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Hans Beelen

Institute of Dutch Studies

  • Photo of Hornsund on Spitsbergen, Norwary, with the glacier Gasbreen, in the background and clouds over the mountains.

    The Hornsund at the western southern tip of Spitsbergen extends 25 kilometres deep into the country's interior. Photo: Hans Beelen

  • Historical photo from 1969: Arctic explorer Ko de Korte is skiing in Disko Bay, Spitsbergen. He is wearing a red backpack and red gaiters. Mountain slopes can be seen in the background.

    On 6 June 1969, expedition member Ko de Korte makes an exploratory ski run on Edgeøya to Barents Island (Barentsøya), the fourth largest island in the Norwegian archipelago of Svalbard. Photo: Paul W.J. de Groot. Source: Private archive Paul. W. J. de Groot.

  • Arctic explorer Paul W.J. de Groot kneels in front of a woodshed on Edgeøya and chops wood using a whale vertebra as a chopping block. A red rucksack leans against the left side of the shed, bare mountain slopes of the island can be seen in the background.

    In Disko Bay (Diskobukta) on 14 July 1969: Expedition member Paul W.J. de Groot splits wood with an axe on a subfossil whale vertebra as a chopping block. The group also used such whale vertebrae as a "haardstoel" - a seat by the stove. Photo: Ko de Korte. Source: Archive of the Dutch Spitsbergen Expedition 1968-1969.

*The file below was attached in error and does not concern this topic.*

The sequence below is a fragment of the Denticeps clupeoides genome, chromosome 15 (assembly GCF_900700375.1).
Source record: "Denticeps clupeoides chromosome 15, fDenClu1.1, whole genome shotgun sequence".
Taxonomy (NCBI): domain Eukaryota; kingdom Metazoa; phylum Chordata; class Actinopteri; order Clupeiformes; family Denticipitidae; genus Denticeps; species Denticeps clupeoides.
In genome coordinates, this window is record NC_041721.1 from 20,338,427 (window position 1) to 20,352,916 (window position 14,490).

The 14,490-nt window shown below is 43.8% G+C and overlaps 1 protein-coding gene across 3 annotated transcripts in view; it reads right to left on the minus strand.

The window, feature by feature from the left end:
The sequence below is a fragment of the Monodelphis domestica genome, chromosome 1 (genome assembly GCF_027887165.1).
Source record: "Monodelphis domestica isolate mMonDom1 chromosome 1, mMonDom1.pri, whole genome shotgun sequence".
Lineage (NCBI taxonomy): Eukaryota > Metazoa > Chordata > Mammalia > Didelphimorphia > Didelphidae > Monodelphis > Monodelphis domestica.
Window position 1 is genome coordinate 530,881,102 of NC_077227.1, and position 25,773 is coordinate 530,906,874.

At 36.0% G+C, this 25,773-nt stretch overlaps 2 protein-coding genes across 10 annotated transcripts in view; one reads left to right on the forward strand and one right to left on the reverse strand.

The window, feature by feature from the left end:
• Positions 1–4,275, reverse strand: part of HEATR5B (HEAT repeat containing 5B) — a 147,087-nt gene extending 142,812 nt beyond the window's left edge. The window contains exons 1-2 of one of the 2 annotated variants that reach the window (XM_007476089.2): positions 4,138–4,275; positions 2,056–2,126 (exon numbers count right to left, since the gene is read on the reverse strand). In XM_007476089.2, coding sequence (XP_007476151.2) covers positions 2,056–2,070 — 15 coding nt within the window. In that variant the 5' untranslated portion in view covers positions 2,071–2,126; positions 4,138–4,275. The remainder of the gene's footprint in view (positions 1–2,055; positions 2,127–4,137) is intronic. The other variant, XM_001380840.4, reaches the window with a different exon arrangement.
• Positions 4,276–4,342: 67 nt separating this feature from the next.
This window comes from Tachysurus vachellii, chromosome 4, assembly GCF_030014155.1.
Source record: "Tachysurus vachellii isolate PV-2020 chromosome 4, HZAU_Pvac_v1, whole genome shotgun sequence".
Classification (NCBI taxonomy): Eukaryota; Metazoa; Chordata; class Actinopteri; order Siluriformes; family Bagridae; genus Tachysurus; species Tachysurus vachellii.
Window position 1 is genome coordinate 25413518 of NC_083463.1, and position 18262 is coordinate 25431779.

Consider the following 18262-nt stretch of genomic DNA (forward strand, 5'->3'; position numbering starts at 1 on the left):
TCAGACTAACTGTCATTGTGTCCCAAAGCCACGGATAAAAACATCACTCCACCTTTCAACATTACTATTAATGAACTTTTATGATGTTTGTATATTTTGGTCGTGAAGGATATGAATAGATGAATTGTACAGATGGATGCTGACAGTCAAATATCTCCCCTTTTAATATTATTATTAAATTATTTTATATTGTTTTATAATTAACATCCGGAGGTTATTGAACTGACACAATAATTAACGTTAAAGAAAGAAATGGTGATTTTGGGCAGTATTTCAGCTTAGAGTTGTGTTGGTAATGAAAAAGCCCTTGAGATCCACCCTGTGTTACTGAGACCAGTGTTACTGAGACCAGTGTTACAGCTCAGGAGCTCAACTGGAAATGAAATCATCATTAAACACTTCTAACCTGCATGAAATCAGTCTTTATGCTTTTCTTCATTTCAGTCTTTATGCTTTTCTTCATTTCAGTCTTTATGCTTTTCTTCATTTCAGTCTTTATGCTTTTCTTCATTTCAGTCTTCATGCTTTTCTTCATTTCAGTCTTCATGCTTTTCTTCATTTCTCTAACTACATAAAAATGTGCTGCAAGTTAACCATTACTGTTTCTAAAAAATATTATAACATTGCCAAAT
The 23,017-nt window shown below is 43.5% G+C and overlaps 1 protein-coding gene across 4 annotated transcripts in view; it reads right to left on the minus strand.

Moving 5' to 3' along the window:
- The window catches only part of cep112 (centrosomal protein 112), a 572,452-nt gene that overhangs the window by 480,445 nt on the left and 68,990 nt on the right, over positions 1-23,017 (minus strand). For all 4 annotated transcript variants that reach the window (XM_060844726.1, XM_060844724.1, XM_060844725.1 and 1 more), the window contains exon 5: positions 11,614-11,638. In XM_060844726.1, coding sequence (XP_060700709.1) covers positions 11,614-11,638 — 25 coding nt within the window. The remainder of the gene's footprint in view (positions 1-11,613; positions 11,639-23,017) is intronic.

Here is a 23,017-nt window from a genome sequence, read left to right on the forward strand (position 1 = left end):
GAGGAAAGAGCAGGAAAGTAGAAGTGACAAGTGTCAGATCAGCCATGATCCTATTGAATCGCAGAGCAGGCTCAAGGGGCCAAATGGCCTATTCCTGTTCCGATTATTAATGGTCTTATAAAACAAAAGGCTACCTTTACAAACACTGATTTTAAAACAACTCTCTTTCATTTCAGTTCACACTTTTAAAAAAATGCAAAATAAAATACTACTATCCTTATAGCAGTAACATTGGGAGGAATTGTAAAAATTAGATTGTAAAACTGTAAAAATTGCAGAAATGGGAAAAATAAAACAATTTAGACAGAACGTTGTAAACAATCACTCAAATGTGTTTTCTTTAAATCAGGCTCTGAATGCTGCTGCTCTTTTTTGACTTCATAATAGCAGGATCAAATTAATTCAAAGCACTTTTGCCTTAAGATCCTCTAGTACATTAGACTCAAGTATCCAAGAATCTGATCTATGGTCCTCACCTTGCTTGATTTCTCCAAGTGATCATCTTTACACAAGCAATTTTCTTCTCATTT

• Hand-drawn map of the surroundings of Rosenbergdalen on Edgeøya, Svalbard Archipelago.

    Map of the area around the research station at Cape Lee, Edgeøya, drawn by expedition participant Piet Oosterveld, with winter grazing areas for reindeer and inscribed place names such as "Xanthoria rock". Source: Gelders Archief, 1144 Rifksinstituut voor Natuurbeheer (RIN), inv. no. 409, photographed by Ben Bekooy (2020).

A microcosm of language

Linguist Hans Beelen has linguistically analysed the notes in a journal of a Dutch Arctic expedition and found many peculiarities. Last summer, he followed in the tracks of the expedition on Svalbard.

Linguist Hans Beelen has linguistically analysed the notes in the journal of a Dutch group of researchers who spent a winter in the Svalbard archipelago in the late 1960s – and found many peculiarities. Last summer, he followed in the tracks of the expedition.

Boot Valley, Mammoth Glacier and Xanthoria Rock, also called Red Rock – these landmarks on the island of Edgeøya are very familiar to Ko de Korte. The Dutch biologist and Arctic expert explored them more than 50 years ago, when as a student he and three other young Dutchmen spent the months from September 1968 to August 1969 on the island – the third-largest in the Norwegian archipelago of Svalbard in the Arctic Ocean.